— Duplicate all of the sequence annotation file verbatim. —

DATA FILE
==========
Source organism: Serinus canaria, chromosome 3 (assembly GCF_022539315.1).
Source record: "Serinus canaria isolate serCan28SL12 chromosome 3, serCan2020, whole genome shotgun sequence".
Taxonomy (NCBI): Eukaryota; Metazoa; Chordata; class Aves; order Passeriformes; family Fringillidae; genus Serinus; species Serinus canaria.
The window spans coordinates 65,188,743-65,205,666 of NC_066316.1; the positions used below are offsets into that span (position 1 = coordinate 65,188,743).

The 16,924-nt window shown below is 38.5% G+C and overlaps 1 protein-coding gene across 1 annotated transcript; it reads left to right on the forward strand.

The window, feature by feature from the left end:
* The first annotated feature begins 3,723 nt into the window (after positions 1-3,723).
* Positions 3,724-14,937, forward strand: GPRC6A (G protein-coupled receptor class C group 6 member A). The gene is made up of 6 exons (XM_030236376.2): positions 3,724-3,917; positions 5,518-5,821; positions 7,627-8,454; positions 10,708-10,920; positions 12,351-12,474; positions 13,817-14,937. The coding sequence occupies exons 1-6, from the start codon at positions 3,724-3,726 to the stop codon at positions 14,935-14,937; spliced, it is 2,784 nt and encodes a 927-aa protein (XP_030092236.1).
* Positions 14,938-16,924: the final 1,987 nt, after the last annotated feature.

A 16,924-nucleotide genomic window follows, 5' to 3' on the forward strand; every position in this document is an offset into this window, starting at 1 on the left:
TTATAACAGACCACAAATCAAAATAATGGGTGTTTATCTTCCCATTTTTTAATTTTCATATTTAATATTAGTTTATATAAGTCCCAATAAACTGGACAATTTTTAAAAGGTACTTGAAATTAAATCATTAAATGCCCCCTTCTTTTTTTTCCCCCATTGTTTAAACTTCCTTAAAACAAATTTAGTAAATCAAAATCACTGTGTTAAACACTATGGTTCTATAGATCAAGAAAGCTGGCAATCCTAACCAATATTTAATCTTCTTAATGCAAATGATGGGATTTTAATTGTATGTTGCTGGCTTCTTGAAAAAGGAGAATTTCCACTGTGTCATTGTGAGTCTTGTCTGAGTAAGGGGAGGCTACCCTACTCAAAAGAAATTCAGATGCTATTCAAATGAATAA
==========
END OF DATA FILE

Source organism: Serinus canaria, chromosome 3 (assembly GCF_022539315.1).
Source record: "Serinus canaria isolate serCan28SL12 chromosome 3, serCan2020, whole genome shotgun sequence".
Taxonomy (NCBI): Eukaryota; Metazoa; Chordata; class Aves; order Passeriformes; family Fringillidae; genus Serinus; species Serinus canaria.
The window spans coordinates 65,188,743-65,205,666 of NC_066316.1; the positions used below are offsets into that span (position 1 = coordinate 65,188,743).

The 16,924-nt window shown below is 38.5% G+C and overlaps 1 protein-coding gene across 1 annotated transcript; it reads left to right on the forward strand.

The window, feature by feature from the left end:
* The first annotated feature begins 3,723 nt into the window (after positions 1-3,723).
* Positions 3,724-14,937, forward strand: GPRC6A (G protein-coupled receptor class C group 6 member A). The gene is made up of 6 exons (XM_030236376.2): positions 3,724-3,917; positions 5,518-5,821; positions 7,627-8,454; positions 10,708-10,920; positions 12,351-12,474; positions 13,817-14,937. The coding sequence occupies exons 1-6, from the start codon at positions 3,724-3,726 to the stop codon at positions 14,935-14,937; spliced, it is 2,784 nt and encodes a 927-aa protein (XP_030092236.1).
* Positions 14,938-16,924: the final 1,987 nt, after the last annotated feature.

A 16,924-nucleotide genomic window follows, 5' to 3' on the forward strand; every position in this document is an offset into this window, starting at 1 on the left:
TTATAACAGACCACAAATCAAAATAATGGGTGTTTATCTTCCCATTTTTTAATTTTCATATTTAATATTAGTTTATATAAGTCCCAATAAACTGGACAATTTTTAAAAGGTACTTGAAATTAAATCATTAAATGCCCCCTTCTTTTTTTTCCCCCATTGTTTAAACTTCCTTAAAACAAATTTAGTAAATCAAAATCACTGTGTTAAACACTATGGTTCTATAGATCAAGAAAGCTGGCAATCCTAACCAATATTTAATCTTCTTAATGCAAATGATGGGATTTTAATTGTATGTTGCTGGCTTCTTGAAAAAGGAGAATTTCCACTGTGTCATTGTGAGTCTTGTCTGAGTAAGGGGAGGCTACCCTACTCAAAAGAAATTCAGATGCTATTCAAATGAATAA